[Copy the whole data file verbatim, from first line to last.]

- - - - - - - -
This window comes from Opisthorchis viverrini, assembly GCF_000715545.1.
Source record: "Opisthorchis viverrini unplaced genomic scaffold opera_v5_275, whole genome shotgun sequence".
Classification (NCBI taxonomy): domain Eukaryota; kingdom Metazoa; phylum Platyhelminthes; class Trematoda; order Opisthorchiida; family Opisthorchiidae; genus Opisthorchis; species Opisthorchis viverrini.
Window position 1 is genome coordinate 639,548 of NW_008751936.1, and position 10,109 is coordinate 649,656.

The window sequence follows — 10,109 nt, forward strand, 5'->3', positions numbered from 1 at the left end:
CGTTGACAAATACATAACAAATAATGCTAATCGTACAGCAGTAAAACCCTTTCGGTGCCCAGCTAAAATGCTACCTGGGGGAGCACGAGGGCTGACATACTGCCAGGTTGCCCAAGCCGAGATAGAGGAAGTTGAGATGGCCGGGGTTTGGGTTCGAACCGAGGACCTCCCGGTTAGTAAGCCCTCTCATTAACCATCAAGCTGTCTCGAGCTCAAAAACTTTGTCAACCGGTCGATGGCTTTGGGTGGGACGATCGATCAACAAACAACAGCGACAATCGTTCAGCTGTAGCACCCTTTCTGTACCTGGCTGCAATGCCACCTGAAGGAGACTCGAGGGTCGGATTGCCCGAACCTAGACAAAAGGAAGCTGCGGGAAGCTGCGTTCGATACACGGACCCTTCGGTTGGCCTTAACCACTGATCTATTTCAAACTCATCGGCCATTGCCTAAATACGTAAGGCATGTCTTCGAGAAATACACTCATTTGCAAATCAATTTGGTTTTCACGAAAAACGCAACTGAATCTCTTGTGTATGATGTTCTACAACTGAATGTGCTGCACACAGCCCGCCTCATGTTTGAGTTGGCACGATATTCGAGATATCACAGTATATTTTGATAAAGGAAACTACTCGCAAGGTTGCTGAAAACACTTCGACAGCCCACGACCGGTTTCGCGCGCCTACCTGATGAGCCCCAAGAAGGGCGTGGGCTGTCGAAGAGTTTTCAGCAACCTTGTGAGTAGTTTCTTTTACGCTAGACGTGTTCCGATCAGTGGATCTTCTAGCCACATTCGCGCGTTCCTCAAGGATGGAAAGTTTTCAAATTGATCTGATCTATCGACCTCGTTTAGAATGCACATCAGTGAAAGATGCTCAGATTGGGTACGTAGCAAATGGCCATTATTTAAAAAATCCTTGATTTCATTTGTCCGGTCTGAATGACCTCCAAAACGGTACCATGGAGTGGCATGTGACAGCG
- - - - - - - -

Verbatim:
This window comes from Opisthorchis viverrini, assembly GCF_000715545.1.
Source record: "Opisthorchis viverrini unplaced genomic scaffold opera_v5_275, whole genome shotgun sequence".
Classification (NCBI taxonomy): domain Eukaryota; kingdom Metazoa; phylum Platyhelminthes; class Trematoda; order Opisthorchiida; family Opisthorchiidae; genus Opisthorchis; species Opisthorchis viverrini.
Window position 1 is genome coordinate 639,548 of NW_008751936.1, and position 10,109 is coordinate 649,656.

The window sequence follows — 10,109 nt, forward strand, 5'->3', positions numbered from 1 at the left end:
CGTTGACAAATACATAACAAATAATGCTAATCGTACAGCAGTAAAACCCTTTCGGTGCCCAGCTAAAATGCTACCTGGGGGAGCACGAGGGCTGACATACTGCCAGGTTGCCCAAGCCGAGATAGAGGAAGTTGAGATGGCCGGGGTTTGGGTTCGAACCGAGGACCTCCCGGTTAGTAAGCCCTCTCATTAACCATCAAGCTGTCTCGAGCTCAAAAACTTTGTCAACCGGTCGATGGCTTTGGGTGGGACGATCGATCAACAAACAACAGCGACAATCGTTCAGCTGTAGCACCCTTTCTGTACCTGGCTGCAATGCCACCTGAAGGAGACTCGAGGGTCGGATTGCCCGAACCTAGACAAAAGGAAGCTGCGGGAAGCTGCGTTCGATACACGGACCCTTCGGTTGGCCTTAACCACTGATCTATTTCAAACTCATCGGCCATTGCCTAAATACGTAAGGCATGTCTTCGAGAAATACACTCATTTGCAAATCAATTTGGTTTTCACGAAAAACGCAACTGAATCTCTTGTGTATGATGTTCTACAACTGAATGTGCTGCACACAGCCCGCCTCATGTTTGAGTTGGCACGATATTCGAGATATCACAGTATATTTTGATAAAGGAAACTACTCGCAAGGTTGCTGAAAACACTTCGACAGCCCACGACCGGTTTCGCGCGCCTACCTGATGAGCCCCAAGAAGGGCGTGGGCTGTCGAAGAGTTTTCAGCAACCTTGTGAGTAGTTTCTTTTACGCTAGACGTGTTCCGATCAGTGGATCTTCTAGCCACATTCGCGCGTTCCTCAAGGATGGAAAGTTTTCAAATTGATCTGATCTATCGACCTCGTTTAGAATGCACATCAGTGAAAGATGCTCAGATTGGGTACGTAGCAAATGGCCATTATTTAAAAAATCCTTGATTTCATTTGTCCGGTCTGAATGACCTCCAAAACGGTACCATGGAGTGGCATGTGACAGCG